Global deal aims to deter multinationals’ use of tax havens

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More than 130 countries have reached an agreement on sweeping changes to the way large global companies are taxed.

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Goal: To prevent multinational companies from hiding profits in countries where they pay less or no longer taxes – known as tax havens.

A comprehensive agreement was reached between 136 countries on Friday after talks under the supervision of the Organization for Economic Cooperation and Development. It will update a century’s worth of international taxation rules to deal with the changes brought about by digitization and globalization.

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Most important feature: a global minimum tax of at least 15%, a major initiative pushed by US President Joe Biden and Treasury Secretary Janet Yellen Yellen said the minimum tax would end decades of “race to the bottom” that led to corporate taxes. Have seen rates fall as tax havens sought to attract corporations that take advantage of lower rates — but do little real business in those locations.

A look at the key aspects of the deal:

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What problem does it solve?

In today’s economy, multinational companies are increasingly likely to make profits from intangible goods such as trademarks and intellectual property. They may be easier to relocate, and global companies may hand over their earnings to a subsidiary in a country where tax rates are much lower.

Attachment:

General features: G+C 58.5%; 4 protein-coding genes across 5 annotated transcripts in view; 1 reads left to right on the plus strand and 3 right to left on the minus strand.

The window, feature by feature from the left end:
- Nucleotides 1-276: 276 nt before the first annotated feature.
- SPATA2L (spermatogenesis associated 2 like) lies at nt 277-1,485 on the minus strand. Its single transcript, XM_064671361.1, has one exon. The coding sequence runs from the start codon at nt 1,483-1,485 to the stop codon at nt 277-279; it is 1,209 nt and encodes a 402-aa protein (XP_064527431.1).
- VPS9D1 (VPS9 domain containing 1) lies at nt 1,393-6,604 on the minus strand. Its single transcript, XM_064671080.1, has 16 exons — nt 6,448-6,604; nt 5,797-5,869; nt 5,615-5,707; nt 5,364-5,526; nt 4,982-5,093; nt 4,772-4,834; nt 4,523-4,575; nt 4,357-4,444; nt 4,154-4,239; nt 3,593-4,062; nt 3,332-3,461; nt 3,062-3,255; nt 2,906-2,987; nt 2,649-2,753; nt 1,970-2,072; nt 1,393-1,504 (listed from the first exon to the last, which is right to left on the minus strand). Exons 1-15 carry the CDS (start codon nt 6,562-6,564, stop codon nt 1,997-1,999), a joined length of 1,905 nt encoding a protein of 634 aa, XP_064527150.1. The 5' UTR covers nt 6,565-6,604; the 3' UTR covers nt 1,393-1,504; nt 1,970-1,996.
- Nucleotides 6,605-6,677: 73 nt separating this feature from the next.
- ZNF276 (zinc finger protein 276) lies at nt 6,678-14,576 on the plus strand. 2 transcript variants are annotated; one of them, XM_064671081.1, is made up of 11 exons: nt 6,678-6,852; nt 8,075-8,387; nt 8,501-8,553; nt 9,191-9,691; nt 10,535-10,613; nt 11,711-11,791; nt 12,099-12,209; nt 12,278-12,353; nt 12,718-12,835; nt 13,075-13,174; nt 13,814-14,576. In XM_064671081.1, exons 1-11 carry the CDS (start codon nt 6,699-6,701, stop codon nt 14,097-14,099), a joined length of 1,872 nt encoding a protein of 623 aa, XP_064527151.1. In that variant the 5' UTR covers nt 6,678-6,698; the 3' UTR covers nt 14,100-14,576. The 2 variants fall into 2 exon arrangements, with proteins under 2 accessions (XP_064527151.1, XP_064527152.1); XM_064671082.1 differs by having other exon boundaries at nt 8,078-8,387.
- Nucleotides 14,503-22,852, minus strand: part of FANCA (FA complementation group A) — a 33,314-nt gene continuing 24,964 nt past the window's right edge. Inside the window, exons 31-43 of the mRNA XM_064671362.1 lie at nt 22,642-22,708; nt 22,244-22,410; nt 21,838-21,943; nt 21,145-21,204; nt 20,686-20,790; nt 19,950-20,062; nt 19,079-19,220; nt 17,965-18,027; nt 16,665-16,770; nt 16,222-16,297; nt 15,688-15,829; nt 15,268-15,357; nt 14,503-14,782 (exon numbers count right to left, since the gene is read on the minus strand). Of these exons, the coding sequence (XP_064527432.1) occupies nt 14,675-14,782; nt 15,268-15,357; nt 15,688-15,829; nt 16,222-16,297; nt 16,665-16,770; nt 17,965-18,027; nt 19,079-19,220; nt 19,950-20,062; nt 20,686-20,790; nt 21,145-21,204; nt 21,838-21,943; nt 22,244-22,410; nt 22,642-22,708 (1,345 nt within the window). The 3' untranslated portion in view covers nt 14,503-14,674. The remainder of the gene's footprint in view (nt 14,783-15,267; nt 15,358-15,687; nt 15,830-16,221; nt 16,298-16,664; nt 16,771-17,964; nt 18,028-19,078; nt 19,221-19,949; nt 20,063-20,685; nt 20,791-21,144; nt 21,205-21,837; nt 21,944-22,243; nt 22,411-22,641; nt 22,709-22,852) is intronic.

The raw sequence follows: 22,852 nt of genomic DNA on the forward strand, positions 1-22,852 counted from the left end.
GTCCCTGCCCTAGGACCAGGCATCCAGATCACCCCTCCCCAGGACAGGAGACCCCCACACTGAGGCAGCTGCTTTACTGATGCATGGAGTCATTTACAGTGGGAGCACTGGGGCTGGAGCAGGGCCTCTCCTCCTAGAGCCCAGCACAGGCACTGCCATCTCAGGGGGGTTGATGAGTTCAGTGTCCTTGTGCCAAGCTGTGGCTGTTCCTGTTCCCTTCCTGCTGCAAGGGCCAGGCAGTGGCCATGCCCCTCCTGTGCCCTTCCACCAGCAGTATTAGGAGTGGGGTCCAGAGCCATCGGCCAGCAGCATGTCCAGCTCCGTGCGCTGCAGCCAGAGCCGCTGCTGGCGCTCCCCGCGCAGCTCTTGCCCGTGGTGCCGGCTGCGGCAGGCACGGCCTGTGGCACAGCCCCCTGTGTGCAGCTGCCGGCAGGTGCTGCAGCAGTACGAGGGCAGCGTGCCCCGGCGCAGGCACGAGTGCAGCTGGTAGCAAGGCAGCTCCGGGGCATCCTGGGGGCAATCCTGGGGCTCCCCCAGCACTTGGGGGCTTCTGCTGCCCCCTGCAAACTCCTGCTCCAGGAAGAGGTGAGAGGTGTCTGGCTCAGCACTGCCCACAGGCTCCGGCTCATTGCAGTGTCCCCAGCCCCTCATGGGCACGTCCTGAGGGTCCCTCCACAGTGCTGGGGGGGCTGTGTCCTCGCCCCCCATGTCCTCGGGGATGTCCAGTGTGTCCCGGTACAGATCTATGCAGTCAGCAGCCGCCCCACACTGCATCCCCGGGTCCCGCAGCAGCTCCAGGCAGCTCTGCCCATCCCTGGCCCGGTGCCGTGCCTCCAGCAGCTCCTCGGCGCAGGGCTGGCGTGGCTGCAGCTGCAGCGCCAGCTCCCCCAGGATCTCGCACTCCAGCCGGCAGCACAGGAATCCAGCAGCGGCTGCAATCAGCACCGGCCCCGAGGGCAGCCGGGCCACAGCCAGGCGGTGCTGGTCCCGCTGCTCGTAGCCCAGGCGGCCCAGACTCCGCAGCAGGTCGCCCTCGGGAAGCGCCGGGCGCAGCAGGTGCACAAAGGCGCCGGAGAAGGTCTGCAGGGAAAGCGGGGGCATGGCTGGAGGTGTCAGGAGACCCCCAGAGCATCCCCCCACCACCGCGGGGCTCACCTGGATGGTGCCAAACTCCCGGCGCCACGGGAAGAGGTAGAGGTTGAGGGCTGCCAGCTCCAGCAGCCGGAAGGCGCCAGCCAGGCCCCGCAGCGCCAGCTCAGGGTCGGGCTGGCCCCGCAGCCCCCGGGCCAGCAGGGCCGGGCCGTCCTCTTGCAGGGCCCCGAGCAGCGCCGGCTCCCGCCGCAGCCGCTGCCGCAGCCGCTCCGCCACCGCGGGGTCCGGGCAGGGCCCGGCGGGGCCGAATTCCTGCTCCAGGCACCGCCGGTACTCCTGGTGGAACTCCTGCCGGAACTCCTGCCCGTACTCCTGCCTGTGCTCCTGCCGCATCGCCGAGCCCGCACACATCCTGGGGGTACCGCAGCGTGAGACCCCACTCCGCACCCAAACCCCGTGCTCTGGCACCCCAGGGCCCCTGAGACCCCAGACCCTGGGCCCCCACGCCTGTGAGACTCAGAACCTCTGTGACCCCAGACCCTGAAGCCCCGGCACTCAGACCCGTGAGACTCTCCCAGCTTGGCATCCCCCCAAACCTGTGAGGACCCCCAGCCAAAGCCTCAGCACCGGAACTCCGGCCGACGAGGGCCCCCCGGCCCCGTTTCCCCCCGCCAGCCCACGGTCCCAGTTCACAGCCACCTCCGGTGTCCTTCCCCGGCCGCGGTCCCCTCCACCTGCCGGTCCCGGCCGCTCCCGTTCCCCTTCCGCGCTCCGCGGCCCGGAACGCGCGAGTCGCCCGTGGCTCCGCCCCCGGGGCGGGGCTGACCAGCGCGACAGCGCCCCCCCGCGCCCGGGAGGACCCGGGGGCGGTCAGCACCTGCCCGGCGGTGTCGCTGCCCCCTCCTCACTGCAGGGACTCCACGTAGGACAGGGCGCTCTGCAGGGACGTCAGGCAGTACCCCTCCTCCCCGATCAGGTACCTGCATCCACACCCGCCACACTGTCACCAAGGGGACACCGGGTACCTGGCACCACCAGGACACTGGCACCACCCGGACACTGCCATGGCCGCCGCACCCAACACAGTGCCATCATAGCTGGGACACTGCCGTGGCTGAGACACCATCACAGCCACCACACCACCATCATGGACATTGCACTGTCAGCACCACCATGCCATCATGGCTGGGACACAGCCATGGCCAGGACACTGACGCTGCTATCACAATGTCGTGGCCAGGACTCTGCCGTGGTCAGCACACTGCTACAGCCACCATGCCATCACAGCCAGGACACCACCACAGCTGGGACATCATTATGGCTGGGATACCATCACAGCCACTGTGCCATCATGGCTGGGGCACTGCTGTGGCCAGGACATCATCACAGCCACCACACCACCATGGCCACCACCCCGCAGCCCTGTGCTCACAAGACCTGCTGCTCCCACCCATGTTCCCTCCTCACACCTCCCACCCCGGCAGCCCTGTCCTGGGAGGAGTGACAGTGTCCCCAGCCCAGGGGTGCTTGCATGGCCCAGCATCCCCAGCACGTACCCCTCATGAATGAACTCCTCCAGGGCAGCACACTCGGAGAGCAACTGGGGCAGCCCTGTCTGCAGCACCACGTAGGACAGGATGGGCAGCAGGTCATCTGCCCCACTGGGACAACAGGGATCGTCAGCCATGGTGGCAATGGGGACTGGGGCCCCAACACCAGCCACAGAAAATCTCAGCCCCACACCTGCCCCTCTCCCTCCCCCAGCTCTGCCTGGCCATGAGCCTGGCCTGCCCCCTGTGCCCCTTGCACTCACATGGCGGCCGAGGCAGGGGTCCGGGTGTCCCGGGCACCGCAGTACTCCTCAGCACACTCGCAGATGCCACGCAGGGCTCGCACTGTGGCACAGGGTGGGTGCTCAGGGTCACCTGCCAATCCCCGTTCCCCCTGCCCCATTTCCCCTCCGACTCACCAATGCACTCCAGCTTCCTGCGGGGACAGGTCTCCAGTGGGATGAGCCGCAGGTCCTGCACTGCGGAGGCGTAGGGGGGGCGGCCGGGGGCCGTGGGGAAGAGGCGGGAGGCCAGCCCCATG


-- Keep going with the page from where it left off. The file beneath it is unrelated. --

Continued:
Some countries compete for revenue by using rock-bottom rates to lure companies, attracting large tax bases that generate large revenues, even when tax rates only apply above zero. Between 1985 and 2018, the global average corporate headline rate fell from 49% to 24%. As of 2016, half of all US corporate profits were booked in seven tax havens: Bermuda, the Cayman Islands, Ireland, Luxembourg, the Netherlands, Singapore and Switzerland. According to one estimate, this costs the US Treasury $100 billion annually.

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How would a global minimum tax work?

The basic idea is simple: countries will legislate a global minimum corporate tax rate of at least 15% for very large companies with annual revenues exceeding 750 billion euros ($864 billion).

Then, if companies have earnings that are tax-exempt or lightly taxed in one of the world’s tax havens, their home country will impose a top-up tax that brings the rate down to 15%.

This would make it pointless for the company to use the tax haven, as the taxes deferred in the haven would be collected at home. For the same reason, this means that the minimum rate will still be in effect even if individual tax havens do not participate.

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How will the tax plan address the digital economy?

The scheme allows countries to tax the share of earnings of 100 or more largest multinationals when they do business in places where they have no physical presence. This can be through Internet retailing or advertising. The tax would be applicable only on a portion of the profit above the profit margin of 10%.